The Lady Travelers Guide to Scoundrels and Other Gentlemen

The Lady Travelers Guide to Scoundrels and Other Gentlemen

by Victoria Alexander

 

 

Embark on the breathtaking romantic adventures of The Lady Travelers Society in the brand-new series by #1 New York Times bestselling author Victoria Alexander

Really, it’s too much to expect any normal man to behave like a staid accountant in order to inherit the fortune he deserves to support the lifestyle of an earl. So when Derek Saunders’s favorite elderly aunt and her ill-conceived—and possibly fraudulent—Lady Travelers Society loses one of their members, what’s a man to do but step up to the challenge? Now he’s escorting the world’s most maddening woman to the world’s most romantic city to find her missing relative.

While India Prendergast only suspects his organization defrauds gullible travelers, she’s certain a man with as scandalous a reputation as Derek Saunders cannot be trusted any farther than the distance around his very broad shoulders. As she struggles not to be distracted by his wicked smile and the allure of Paris, instead of finding a lost lady traveler, India just may lose her head, her luggage and her heart.

I picked up The Lady Travelers Guide to Scoundrels & Other Gentlemen because the title promised a fun story. I didn’t even read the blurb on the back. I needed an audiobook…the one I came for was checked out…this title caught my eye as I was walking by. Thankfully, I didn’t once regret this impulse read!

Side Note: I initially though The Lady Travelers Guide to Scoundrels & Other Gentlemen was written by the same author as a book I had previously read. A book I will review later this week. I was wrong but you could understand my confusion: Tasha Alexander and Victoria Alexander as somewhat similar names.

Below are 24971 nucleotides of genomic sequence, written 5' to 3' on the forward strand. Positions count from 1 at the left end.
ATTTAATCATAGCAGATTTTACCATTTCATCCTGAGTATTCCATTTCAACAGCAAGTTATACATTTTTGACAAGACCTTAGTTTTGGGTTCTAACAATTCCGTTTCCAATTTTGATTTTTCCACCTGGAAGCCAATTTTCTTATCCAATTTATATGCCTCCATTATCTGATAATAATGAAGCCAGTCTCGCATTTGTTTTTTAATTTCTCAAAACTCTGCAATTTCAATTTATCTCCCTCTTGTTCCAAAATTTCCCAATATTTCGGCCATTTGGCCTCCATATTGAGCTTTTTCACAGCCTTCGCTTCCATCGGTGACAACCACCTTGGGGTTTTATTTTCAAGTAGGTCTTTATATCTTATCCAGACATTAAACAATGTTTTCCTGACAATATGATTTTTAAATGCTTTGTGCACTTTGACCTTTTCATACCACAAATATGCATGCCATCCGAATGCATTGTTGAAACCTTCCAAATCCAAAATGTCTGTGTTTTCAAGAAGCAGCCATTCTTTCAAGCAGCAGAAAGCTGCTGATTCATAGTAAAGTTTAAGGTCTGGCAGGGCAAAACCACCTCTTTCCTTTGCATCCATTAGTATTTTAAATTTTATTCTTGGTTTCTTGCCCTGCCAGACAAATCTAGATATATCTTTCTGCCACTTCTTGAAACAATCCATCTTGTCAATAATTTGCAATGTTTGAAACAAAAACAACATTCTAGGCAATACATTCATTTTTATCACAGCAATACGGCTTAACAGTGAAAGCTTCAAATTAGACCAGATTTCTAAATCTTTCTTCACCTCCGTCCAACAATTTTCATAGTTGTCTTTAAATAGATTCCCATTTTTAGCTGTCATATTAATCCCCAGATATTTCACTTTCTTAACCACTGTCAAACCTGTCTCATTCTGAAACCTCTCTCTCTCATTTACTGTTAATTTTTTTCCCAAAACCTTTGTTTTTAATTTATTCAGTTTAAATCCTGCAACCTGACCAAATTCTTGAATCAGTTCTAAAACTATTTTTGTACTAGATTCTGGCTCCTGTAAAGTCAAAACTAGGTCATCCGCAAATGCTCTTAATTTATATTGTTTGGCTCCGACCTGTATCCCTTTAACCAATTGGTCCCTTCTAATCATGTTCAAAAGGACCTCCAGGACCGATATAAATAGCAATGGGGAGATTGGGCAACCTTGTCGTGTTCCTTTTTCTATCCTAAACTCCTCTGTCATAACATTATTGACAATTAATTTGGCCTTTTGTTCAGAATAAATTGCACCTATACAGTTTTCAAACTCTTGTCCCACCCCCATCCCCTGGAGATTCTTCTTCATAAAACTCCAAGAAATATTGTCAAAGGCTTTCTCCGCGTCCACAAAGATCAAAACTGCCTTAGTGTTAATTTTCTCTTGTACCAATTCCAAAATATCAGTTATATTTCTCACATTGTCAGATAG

I will start this review by saying that I only seem to enjoy reading romance around the holidays. Don’t ask me why. Maybe it is something about that time of year as I only seem to like Hallmark movies around the holidays. Who knows…. So, I may have slightly groaned when I finally realized The Lady Travelers Guide to Scoundrels & Other Gentlemen was a historical romance. I wasn’t really in a mood for a romance; however, I was in the mood for something funny, so I kept listening.

I didn’t stop laughing! Guys, I was laughing OUT LOUD on my morning drive to work. Any book that can make me laugh at 6:30 in the morning is worth its weight in gold! The characters were hilarious; kudos to Victoria Alexander! This book is full of well-rounded, colorful, and unapologetically human characters. I instantly connected with India as her brutal honesty, with both herself and everyone around her, is a trait we share. I also understood her frustration with the awkward self-growth she struggles with. I adored Derek, as his attempts to reign in his aunt’s fraudulent activities and attempts at subterfuge with India were endearing. The banter between Derek and Val had me in stitches every time! The characters are what made The Lady Traveler’s Guide to Scoundrels and Other Gentlemen such a wonderful read. I was invested in their journey, and their happiness. Plus, Alexander provides us with a unique lesson on love and acceptance.

So now for the negative points. I only have two to share. First: The Lady Travelers Guide to Scoundrels and Other Gentlemen starts SLOW. I attribute this to India’s rather abrasive personality. She is a hard character to like for the first quarter of the book, but don’t let that deter you. I promise it gets better. Second: the book blurb (once I finally read it) promised a mystery. The whole catalyst for the story is India’s search for her missing cousin, and I expected to read more about the actual search. We get a few details, but sadly the search is very limited, as neither India or Derek are expert investigators. I was slightly disappointed the mystery wasn’t a more prominent aspect of the story. I still enjoyed it! And I picked a mystery up once I had finished this audiobook.